Cooper Spur fall kills climber

Seattle mountaineer was climbing solo

June 29, 2005

Hood River County Sheriff Joe Wampler took to the skies on Friday morning to locate the body of a mountain climber who had fallen to his death.

Wampler manned the search plane after being notified about the accident by two climbers ascending from the summit near Cooper Spur. They had witnessed the 1,200 foot tumble taken by Todd Engelhardt, 34, of Seattle, Wash., from the northeast face of the mountain.

“It’s really steep in that area and if you can’t arrest yourself during a fall it’s pretty much unsurviveable because of all the rocks that you’re going to encounter,” said Wampler.

The sheriff directed paramedics from the Salem base of the Oregon Air National Guard to the remote area near the Newton-Clark Glacier where Engelhardt lay motionless. The two medics were lowered to the scene from Blackhawk helicopters. Although Wampler suspected that Engelhardt had died in the rough fall, he wanted the fatality confirmed before asking the Crag Rats, Hood River’s volunteer search team, to tackle the steep slopes. When Engelhardt’s death was verified, the Guard recovered his body and flew it to the Mt. Hood Meadows parking lot for transport to Anderson’s Tribute Center in Hood River.

Wampler said Engelhardt took on the almost vertical terrain shortly after dawn on June 24. The exact cause of his fall is not known, but the sheriff said it illustrates the safety benefit of climbing as a team. That way, he said one person can keep an eye on the other and possibly prevent an accident.

“It’s never recommended to climb solo, it’s just best to have two people anchoring each other as a precautionary measure,” said Wampler.

He said the area where Engelhardt died has been the scene of numerous fatalities over the years. Within the last five years, Wampler can recount the death of a snowboarder who decided to challenge the craggy terrain, a couple who fell while training for a climb on Mt. McKinley in Alaska, and a young girl who lost her footing along a rugged trail. The wilderness also appears to have claimed the lives of two hikers, who set out for scenic excursions and were never seen again.

“Every year we have a fatality on the north face of Mt. Hood and people just need to be really, really careful up there,” said Wampler.

He said as the summer months warm up the temperatures at high elevations, climbers can experience an added danger from slushy and slippery snow during the afternoon. But sometimes, as in the case of Engelhardt, all conditions appear to be good — and still an accident happens.

“We don’t know why he fell, whether he slipped or encountered a rock slide, but it was a tragedy,” said Wampler.

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Parkdale third graders sing "12 Disaster Days of Christmas"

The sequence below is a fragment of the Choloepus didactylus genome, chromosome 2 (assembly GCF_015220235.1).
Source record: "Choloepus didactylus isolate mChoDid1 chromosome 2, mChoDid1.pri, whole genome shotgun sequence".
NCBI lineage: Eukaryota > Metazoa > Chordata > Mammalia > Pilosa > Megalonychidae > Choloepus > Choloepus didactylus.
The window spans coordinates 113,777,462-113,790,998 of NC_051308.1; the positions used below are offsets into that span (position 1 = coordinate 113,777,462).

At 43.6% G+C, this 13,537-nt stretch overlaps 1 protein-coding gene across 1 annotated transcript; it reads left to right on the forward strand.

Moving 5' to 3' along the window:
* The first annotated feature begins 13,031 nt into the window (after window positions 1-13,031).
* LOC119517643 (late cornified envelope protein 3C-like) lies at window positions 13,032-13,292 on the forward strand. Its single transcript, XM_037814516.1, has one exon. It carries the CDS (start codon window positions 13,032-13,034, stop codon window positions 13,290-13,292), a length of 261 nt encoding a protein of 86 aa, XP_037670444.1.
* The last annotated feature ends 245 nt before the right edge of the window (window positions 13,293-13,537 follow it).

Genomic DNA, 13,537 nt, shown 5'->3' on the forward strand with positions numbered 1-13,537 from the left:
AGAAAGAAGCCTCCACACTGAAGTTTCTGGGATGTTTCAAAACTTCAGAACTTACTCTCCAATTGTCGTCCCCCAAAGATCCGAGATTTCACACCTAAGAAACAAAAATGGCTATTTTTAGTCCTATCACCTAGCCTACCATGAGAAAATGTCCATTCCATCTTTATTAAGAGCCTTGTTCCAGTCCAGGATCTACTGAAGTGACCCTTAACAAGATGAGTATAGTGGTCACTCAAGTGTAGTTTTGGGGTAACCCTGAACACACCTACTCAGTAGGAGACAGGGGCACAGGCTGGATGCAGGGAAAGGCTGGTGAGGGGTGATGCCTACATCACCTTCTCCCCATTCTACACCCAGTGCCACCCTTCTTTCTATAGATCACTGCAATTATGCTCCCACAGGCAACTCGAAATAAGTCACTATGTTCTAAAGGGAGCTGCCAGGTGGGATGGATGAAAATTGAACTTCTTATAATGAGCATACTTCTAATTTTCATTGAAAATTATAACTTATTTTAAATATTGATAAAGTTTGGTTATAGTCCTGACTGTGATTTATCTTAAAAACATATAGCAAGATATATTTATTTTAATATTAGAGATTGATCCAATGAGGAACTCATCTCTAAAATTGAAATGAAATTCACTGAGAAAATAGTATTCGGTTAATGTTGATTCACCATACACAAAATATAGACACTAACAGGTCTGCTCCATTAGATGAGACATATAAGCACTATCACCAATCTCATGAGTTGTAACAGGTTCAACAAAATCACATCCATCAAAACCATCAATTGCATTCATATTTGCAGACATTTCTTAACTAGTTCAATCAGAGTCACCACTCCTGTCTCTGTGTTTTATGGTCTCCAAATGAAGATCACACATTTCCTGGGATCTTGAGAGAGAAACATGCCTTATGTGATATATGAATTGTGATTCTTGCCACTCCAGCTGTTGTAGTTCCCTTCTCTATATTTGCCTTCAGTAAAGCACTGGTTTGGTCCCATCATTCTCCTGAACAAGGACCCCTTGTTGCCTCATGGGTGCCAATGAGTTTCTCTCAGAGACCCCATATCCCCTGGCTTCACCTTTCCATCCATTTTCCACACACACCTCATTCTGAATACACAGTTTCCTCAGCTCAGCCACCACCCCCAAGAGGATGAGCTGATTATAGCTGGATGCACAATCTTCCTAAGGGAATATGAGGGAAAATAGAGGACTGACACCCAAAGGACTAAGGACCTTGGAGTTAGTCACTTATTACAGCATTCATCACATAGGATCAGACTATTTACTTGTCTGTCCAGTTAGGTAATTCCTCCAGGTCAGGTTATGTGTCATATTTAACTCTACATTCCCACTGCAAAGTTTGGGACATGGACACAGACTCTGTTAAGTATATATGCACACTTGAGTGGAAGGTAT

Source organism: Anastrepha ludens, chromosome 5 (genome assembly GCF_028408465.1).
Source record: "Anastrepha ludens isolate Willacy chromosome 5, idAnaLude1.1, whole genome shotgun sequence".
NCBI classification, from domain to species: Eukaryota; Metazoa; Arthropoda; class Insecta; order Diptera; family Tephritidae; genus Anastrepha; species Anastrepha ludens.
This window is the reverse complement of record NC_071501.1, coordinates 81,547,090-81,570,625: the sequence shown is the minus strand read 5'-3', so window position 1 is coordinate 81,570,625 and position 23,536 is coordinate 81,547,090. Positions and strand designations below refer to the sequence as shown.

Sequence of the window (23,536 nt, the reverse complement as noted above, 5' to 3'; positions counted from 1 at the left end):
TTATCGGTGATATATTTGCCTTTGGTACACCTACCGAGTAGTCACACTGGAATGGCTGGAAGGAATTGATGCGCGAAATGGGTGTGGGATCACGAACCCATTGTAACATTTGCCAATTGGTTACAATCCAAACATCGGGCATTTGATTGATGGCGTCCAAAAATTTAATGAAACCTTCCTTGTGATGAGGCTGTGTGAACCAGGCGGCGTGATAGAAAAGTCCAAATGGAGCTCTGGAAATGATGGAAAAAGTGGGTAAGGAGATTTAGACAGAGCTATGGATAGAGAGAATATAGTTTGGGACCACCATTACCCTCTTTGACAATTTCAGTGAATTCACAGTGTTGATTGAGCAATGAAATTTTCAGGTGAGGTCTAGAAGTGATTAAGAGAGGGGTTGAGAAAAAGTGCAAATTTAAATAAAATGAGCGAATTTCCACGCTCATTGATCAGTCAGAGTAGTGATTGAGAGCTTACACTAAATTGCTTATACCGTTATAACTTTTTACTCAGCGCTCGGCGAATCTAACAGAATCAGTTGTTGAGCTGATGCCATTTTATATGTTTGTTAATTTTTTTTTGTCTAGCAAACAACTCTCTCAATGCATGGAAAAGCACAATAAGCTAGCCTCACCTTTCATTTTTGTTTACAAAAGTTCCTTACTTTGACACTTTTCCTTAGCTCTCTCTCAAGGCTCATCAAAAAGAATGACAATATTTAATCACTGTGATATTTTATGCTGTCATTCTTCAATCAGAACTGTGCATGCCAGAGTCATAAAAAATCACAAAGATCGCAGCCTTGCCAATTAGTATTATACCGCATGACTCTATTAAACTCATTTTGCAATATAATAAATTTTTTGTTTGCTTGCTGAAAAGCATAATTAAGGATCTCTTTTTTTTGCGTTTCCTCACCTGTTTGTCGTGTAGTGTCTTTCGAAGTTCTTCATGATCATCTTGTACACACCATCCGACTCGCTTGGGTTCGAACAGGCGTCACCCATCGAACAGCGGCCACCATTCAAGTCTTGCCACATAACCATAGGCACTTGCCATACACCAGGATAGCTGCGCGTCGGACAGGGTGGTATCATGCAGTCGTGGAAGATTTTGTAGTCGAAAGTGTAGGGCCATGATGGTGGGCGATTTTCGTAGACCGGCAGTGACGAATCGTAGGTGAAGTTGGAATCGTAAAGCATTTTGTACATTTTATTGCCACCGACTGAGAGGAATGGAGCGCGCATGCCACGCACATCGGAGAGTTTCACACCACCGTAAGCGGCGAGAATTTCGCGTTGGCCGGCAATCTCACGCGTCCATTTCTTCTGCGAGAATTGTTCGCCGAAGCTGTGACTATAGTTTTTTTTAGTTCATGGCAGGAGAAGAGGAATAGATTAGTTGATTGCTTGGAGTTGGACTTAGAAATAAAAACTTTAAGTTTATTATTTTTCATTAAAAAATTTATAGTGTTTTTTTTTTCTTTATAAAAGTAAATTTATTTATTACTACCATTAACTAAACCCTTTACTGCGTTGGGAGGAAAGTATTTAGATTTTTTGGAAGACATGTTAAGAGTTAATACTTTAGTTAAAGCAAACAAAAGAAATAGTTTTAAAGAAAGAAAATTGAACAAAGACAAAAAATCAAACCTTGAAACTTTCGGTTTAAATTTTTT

Welcome to your sing-able Christmas gift list. What follows is an emergency rendition of “12 Days of Christmas” – for outfitting your home or car in case of snow storm, earthquake, flood or other emergency. Read it as a simple list, or sing it to the tune of “12 Days” – you know, as in “ … and a partridge in a pear tree…” Not to make light of it, but the song is a familiar framework for a set of gift ideas that you could consider gathering together, even if the recipient already owns items such as a bunch of coats, tire chains and flashlights. Stores throughout the Gorge are stocked up on all these items. Buying all 12 days might be prohibitive, but here are three ideas for checking any of the dozen off your list (notations follow, 1-12.) The gift items needed to stay warm, dry and safe are also coded to suggest items in your abode (A) in your car (C) or both (B). 12 Gallons of Water (A) 11 Family meals (B) 10 Cans of propane (A) 9 Hygiene bags (B) 8 Packs of batteries (A) 7 Spare coats (B) 6 Bright red flares (C) 5 Cozy blankets (B) 4 Tire chains (C) 3 Flashlights (B) 2 cell phone chargers (B) 1 And a crush-proof first aid kit (B) Price ranges? Here’s a few quotes for days Three, Two, Four and Nine: n A family gift of flashlights (three will run $15-30, Hood River Supply, Tum-A-Lum) n Cell phone chargers (two will run $30-60) n Tire chains (basic set, $30, Les Schwab, returnable if unused for the winter) n Family meals ($100 or so should cover the basics for three or four reasonably well-fed days) n The home kit should be kept in a handy place near an exit, and remember that water needs to be replenished every few months. If you have a solid first aid kit already, switch out the gift idea with “and-a-sto-o-u-t- tub-for it-all …” Otherwise, it’s a case of assembling your home or car kits and making sure all members of the family know what the resources are and how to use them (ie flares and propane). Emergency situations are at worst life-threatening, at best deeply uncomfortable if you and your family are left without power for an extended period, or traveling and find yourself in a situation where you need to wait out a storm, lengthy traffic delay, or other crisis. Notes on the 12 gift ideas: 12 – Gallons of water: that’s one per person in a four-member family to last for three days, the recommended minimum to be prepared for utility outages. 11 – Easy-open packaged goods, energy bars, dried food and nuts are good things to include for nutrition. Think of what your family of four needs for three days to stay fortified and hydrated (see number 12). Can-opener also recommended 10 – If you have a propane camping stove, keep extra fuel handy. 9 – Hygiene bags: put packaged moistened towelettes, toilet paper, and plastic ties in large garbage bags (for personal sanitation) Resource list courtesy of Hood River County Emergency Management, Barbara Ayers, manager/ 541-386-1213. The county also reminds residents to Get a Kit, Make A Plan to connect your family if separated, and Stay Informed. See to opt-in for citizen alerts. Enlarge

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